SS3+7 Jaškovo – Mali Modruš Potok has no rhythm or surface changes, not even a single tight corner apart from the junction right after the start line. It’s all fast-flowing over crests on a narrow and worn road, through forests, countryside and small towns. The challenge here are the crests which could send the cars airborne, and appear often in the middle of corners, making them essentially blind. There’s 12 anti-cut blocks preventing cutting throughout the route. This stage reminds me of the Barum Rally Zlin.
SS 4+8 Pećurkovo Brdo – Mrežnički Novaki is also one of the fastest stages of the rally and has many jump-capable crests all over it. It starts quite fast, quite narrow and quite worn. Only 1.1 km later it turns onto a wide road with fresh and smooth tarmac, becoming very fast. At 2.5 km the surface becomes more worn and after 4.5 km the road more twisty. Finally the road narrows at 5.7 km. There’s a haybale chicane at 5.9 km and anti-cut blocks all over the route.
The Saturday stages are driven in the same region as Friday, but they are a bit more technical and twisty.
SS 9+13 Mali Lipovec – Grdanjci starts festively with a donut on a bus stop. Then it proceeds in high speed on a wide and fresh tarmac road. The surface changes into older tarmac at 1.5 km and there’s a few anti-cut blocks. A tight hairpin at 4.1 km takes the stage onto a very narrow and worn small road. This section is very tricky with many tight corners, but also fast passages. The road is often covered in leaves from the tree branches above. After 10.7 km there’s again better tarmac and the speed increases until passing of the Jarusje town at 12.1 km which is again narrow and tricky. After this the stage widens again, but starts a constant flow of turning with some bends having a good camber. After a pair of square corners with a bridge on the latter, the last 1.3 km is just flat out on a good surface.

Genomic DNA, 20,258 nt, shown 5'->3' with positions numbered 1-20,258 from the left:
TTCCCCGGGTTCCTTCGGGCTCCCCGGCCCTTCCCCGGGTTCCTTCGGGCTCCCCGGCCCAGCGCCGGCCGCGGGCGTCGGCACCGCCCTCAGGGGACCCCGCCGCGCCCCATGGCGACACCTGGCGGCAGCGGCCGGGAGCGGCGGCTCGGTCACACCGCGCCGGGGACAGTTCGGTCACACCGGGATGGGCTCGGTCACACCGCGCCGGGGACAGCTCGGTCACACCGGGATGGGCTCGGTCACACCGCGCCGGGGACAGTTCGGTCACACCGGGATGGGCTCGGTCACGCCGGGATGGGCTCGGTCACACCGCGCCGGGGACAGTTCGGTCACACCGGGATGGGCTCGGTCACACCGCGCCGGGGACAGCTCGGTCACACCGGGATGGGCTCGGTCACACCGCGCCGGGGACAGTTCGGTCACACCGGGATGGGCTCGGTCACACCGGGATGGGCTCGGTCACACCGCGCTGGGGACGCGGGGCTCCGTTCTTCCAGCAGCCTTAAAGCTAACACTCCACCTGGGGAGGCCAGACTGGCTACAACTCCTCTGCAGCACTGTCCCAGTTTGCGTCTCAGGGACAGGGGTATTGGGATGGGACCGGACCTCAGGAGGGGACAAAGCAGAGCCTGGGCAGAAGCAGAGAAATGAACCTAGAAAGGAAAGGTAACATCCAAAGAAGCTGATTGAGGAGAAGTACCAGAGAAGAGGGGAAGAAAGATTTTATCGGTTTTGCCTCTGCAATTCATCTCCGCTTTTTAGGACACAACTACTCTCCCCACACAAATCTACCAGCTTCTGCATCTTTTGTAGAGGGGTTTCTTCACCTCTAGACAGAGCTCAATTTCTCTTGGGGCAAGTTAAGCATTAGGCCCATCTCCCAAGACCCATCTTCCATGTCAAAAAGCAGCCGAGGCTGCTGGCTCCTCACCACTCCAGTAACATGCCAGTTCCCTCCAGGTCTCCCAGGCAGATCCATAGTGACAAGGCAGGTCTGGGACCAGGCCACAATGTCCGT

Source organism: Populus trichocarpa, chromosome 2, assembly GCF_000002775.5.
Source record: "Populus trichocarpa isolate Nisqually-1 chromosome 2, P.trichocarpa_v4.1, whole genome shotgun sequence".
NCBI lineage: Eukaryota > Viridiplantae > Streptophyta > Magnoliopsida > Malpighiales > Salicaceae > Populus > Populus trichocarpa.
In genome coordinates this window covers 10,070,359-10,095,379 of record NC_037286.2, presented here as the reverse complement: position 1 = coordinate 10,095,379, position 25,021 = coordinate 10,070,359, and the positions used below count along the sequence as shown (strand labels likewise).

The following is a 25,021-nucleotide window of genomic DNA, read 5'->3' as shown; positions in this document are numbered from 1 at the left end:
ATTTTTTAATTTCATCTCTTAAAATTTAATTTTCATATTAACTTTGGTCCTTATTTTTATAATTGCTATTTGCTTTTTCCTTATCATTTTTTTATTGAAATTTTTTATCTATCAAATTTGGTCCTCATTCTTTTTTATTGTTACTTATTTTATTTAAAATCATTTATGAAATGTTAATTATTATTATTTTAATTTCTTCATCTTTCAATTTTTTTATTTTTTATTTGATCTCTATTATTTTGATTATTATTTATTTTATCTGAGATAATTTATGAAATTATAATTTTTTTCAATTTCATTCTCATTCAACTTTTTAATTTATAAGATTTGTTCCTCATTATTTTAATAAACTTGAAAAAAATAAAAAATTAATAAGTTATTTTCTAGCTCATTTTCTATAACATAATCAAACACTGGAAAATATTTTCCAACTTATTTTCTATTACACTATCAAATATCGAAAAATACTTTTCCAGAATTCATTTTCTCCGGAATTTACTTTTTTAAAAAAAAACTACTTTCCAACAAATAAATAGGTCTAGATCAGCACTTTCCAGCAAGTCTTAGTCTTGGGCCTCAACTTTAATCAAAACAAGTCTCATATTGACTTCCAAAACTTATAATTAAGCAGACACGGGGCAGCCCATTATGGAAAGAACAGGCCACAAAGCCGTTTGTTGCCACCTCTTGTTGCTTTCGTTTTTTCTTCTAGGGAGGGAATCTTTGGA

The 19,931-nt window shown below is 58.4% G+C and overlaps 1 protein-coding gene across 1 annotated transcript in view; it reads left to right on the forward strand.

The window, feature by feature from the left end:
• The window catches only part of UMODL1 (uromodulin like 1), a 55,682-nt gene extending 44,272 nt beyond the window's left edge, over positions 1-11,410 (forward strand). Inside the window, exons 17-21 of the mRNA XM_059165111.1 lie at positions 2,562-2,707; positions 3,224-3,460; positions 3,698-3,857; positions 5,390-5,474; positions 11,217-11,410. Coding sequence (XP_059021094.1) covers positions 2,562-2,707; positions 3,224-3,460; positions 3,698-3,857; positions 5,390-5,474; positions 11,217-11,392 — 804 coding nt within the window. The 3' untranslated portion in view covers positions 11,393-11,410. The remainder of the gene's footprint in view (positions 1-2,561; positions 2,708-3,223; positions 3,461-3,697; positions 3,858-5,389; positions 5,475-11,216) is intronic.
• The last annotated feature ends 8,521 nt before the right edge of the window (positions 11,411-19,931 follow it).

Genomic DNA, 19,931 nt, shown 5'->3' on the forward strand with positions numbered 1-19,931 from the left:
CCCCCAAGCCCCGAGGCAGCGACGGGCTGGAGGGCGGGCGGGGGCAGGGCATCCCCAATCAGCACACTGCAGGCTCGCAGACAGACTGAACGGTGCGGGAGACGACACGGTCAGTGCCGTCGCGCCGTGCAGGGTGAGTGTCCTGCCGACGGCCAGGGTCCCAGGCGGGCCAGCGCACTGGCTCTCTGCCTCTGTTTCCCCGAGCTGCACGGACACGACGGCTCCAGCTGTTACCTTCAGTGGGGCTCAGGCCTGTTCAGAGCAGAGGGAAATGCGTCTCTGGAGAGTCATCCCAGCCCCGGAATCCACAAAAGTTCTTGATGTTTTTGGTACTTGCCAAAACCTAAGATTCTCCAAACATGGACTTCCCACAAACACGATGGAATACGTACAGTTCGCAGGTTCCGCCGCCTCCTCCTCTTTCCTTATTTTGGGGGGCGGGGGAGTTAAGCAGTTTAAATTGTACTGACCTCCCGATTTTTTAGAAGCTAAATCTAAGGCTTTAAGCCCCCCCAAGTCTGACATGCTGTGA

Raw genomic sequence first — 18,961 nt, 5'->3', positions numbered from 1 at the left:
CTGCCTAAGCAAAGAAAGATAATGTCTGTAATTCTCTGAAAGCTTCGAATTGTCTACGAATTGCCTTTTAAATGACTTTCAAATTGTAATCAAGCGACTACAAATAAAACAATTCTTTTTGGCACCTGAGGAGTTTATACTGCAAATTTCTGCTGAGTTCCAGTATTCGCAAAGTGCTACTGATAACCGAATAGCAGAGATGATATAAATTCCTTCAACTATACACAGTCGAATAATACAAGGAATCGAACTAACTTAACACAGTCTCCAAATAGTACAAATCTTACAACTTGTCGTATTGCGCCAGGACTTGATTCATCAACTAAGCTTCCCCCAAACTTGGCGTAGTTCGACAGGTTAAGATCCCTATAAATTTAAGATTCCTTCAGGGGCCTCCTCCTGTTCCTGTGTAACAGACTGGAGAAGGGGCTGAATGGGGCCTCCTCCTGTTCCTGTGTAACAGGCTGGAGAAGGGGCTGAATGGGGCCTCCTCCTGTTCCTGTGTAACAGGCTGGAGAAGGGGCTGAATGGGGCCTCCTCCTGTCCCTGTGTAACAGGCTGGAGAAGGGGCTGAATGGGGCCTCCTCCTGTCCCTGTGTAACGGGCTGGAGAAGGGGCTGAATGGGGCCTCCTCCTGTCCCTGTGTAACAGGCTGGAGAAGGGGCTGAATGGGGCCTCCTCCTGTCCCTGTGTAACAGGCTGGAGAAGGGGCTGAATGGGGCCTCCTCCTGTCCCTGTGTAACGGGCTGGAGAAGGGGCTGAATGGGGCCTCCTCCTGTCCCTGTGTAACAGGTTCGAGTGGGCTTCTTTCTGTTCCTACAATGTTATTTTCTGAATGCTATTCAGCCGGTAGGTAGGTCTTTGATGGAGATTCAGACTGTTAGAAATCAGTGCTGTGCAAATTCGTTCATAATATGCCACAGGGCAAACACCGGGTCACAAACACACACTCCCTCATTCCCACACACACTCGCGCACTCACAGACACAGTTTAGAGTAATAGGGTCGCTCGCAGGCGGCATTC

SS10+14 Stojdraga – Gornja Vas is the most technical stage of the rally. It’s resembles Tour de Corse in its constantly turning twisty character, going through mountainous forests and small towns. The road is medium wide and slightly worn. From 4.6 onwards there’s partly new surface on the road, but not for its full width. This stage doesn’t have anti-cut blocks, but mostly the cutting is prevented by kerbs, railings or natural obstacles.
This video from the Croatia Delta Rally 2008 uses the stage in the opposite direction, but you can get an idea of the character.
SS11+15 Krašić – Vrškovac is a very fast stage. The first 1.7 km are like racing track on smooth and wide road. After that it’s narrower, worn and patchy. The character is mostly fast-flowing with a wider and faster passage at 3.7 km, slowed down by a chicane at 4.9 km. The last kilometre is again on a freshly paved fast and wide road. There’s quite many anti-cut blocks on this stage.